Importance of Magnetic Reconnecion During the August 24, 2002 Coronal Mass Ejection

N. Lugaz1, I.I. Roussev1, I.V. Sokolov2, C. Jacobs3,1

1Institute for Astronomy - University of Hawaii, USA
2Center for Space Environment Modeling - University of Michigan, USA
3Centrum voor Plasma Astrofysica - KU Leuven, Belgium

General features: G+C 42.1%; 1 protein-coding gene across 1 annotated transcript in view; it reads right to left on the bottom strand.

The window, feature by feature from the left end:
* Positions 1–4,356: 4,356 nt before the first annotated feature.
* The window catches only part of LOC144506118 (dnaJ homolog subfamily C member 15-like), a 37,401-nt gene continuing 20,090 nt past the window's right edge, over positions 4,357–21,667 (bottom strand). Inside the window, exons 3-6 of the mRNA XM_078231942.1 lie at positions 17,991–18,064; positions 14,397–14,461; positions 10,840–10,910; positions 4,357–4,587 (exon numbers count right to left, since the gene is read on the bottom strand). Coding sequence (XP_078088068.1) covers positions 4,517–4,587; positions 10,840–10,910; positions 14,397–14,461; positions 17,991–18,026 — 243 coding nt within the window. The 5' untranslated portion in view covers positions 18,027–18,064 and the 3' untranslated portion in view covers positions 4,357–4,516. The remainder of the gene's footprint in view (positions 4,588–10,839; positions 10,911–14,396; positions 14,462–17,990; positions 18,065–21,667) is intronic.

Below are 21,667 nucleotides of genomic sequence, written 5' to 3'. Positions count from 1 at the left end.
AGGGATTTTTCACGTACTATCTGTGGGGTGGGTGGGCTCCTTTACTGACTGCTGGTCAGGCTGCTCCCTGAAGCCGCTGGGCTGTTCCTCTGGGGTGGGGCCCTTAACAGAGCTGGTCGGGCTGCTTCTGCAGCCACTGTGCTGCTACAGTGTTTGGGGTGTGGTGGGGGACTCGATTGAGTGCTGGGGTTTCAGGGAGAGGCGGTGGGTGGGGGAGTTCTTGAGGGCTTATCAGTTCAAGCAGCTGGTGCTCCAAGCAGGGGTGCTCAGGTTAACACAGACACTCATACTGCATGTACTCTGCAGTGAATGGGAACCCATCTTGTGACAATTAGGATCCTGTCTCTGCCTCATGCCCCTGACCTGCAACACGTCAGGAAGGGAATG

The coronal mass ejection (CME) on August 24, 2002, which originated from the western limb, provides an excellent opportunity to study the dynamics and evolution of a fast solar eruption associated with a large solar energetic particle (SEP) event. We employed the Space Weather Modeling Framework (SWMF) to perform a 3-D MHD numerical investigation of the source region and the associated CME. We drive the eruption by stretching the opposite polarity footprints of a small magnetic dipole along the polarity inversion line. Through reconnection at null points and through a quasi-separator, the magnetic flux from the dipole reconnects with the overlaying and neighboring fluxes, resulting in an eruption. Associated with the reconnection process in the corona, the ejection is deflected away from the radial direction towards the Sun-Earth line. Additionally, after the first hour, the flank of the CME propagates into a region of newly open magnetic field connected to the Earth. We believe these two effects are part of the reason why this CME originating from the western limb (W88) was associated with a large SEP events and a interplanetary shock observed at Earth.